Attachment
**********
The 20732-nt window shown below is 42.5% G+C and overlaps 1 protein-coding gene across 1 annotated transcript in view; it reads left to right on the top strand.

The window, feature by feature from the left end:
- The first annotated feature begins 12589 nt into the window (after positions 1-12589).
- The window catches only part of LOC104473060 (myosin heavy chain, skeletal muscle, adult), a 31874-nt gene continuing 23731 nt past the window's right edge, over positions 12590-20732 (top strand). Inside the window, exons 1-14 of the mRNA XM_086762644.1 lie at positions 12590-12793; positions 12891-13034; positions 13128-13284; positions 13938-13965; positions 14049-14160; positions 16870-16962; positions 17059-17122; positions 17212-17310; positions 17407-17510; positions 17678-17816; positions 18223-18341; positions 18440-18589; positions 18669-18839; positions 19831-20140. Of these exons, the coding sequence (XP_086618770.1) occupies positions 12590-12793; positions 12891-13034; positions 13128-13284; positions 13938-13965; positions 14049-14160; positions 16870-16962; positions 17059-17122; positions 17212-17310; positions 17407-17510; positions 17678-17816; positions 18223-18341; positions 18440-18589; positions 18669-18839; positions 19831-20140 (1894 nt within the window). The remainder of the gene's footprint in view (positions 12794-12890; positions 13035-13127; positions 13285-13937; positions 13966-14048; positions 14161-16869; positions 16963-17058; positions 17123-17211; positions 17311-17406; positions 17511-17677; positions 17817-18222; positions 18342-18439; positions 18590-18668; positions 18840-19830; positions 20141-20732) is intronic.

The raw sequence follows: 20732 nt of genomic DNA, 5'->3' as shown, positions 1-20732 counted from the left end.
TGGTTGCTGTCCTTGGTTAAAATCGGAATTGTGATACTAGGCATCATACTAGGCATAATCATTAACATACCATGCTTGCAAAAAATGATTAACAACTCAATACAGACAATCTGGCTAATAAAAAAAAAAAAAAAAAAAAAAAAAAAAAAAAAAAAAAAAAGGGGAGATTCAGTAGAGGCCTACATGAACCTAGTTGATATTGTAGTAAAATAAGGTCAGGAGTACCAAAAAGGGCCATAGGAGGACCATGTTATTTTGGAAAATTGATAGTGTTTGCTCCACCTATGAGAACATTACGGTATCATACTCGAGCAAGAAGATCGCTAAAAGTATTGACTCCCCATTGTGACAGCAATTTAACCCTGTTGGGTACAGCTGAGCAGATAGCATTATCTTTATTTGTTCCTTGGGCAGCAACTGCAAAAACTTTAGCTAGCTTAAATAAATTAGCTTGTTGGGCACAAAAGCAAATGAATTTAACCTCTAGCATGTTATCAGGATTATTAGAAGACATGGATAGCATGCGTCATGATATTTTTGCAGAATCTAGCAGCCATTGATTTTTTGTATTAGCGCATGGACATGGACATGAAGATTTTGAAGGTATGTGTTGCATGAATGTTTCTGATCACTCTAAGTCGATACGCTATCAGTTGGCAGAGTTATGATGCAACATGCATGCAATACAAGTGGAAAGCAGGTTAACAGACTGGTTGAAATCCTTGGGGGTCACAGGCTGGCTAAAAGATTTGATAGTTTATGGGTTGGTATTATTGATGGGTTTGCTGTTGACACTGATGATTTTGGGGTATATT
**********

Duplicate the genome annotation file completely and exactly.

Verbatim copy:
The 20732-nt window shown below is 42.5% G+C and overlaps 1 protein-coding gene across 1 annotated transcript in view; it reads left to right on the top strand.

The window, feature by feature from the left end:
- The first annotated feature begins 12589 nt into the window (after positions 1-12589).
- The window catches only part of LOC104473060 (myosin heavy chain, skeletal muscle, adult), a 31874-nt gene continuing 23731 nt past the window's right edge, over positions 12590-20732 (top strand). Inside the window, exons 1-14 of the mRNA XM_086762644.1 lie at positions 12590-12793; positions 12891-13034; positions 13128-13284; positions 13938-13965; positions 14049-14160; positions 16870-16962; positions 17059-17122; positions 17212-17310; positions 17407-17510; positions 17678-17816; positions 18223-18341; positions 18440-18589; positions 18669-18839; positions 19831-20140. Of these exons, the coding sequence (XP_086618770.1) occupies positions 12590-12793; positions 12891-13034; positions 13128-13284; positions 13938-13965; positions 14049-14160; positions 16870-16962; positions 17059-17122; positions 17212-17310; positions 17407-17510; positions 17678-17816; positions 18223-18341; positions 18440-18589; positions 18669-18839; positions 19831-20140 (1894 nt within the window). The remainder of the gene's footprint in view (positions 12794-12890; positions 13035-13127; positions 13285-13937; positions 13966-14048; positions 14161-16869; positions 16963-17058; positions 17123-17211; positions 17311-17406; positions 17511-17677; positions 17817-18222; positions 18342-18439; positions 18590-18668; positions 18840-19830; positions 20141-20732) is intronic.

The raw sequence follows: 20732 nt of genomic DNA, 5'->3' as shown, positions 1-20732 counted from the left end.
TGGTTGCTGTCCTTGGTTAAAATCGGAATTGTGATACTAGGCATCATACTAGGCATAATCATTAACATACCATGCTTGCAAAAAATGATTAACAACTCAATACAGACAATCTGGCTAATAAAAAAAAAAAAAAAAAAAAAAAAAAAAAAAAAAAAAAAAAGGGGAGATTCAGTAGAGGCCTACATGAACCTAGTTGATATTGTAGTAAAATAAGGTCAGGAGTACCAAAAAGGGCCATAGGAGGACCATGTTATTTTGGAAAATTGATAGTGTTTGCTCCACCTATGAGAACATTACGGTATCATACTCGAGCAAGAAGATCGCTAAAAGTATTGACTCCCCATTGTGACAGCAATTTAACCCTGTTGGGTACAGCTGAGCAGATAGCATTATCTTTATTTGTTCCTTGGGCAGCAACTGCAAAAACTTTAGCTAGCTTAAATAAATTAGCTTGTTGGGCACAAAAGCAAATGAATTTAACCTCTAGCATGTTATCAGGATTATTAGAAGACATGGATAGCATGCGTCATGATATTTTTGCAGAATCTAGCAGCCATTGATTTTTTGTATTAGCGCATGGACATGGACATGAAGATTTTGAAGGTATGTGTTGCATGAATGTTTCTGATCACTCTAAGTCGATACGCTATCAGTTGGCAGAGTTATGATGCAACATGCATGCAATACAAGTGGAAAGCAGGTTAACAGACTGGTTGAAATCCTTGGGGGTCACAGGCTGGCTAAAAGATTTGATAGTTTATGGGTTGGTATTATTGATGGGTTTGCTGTTGACACTGATGATTTTGGGGTATATT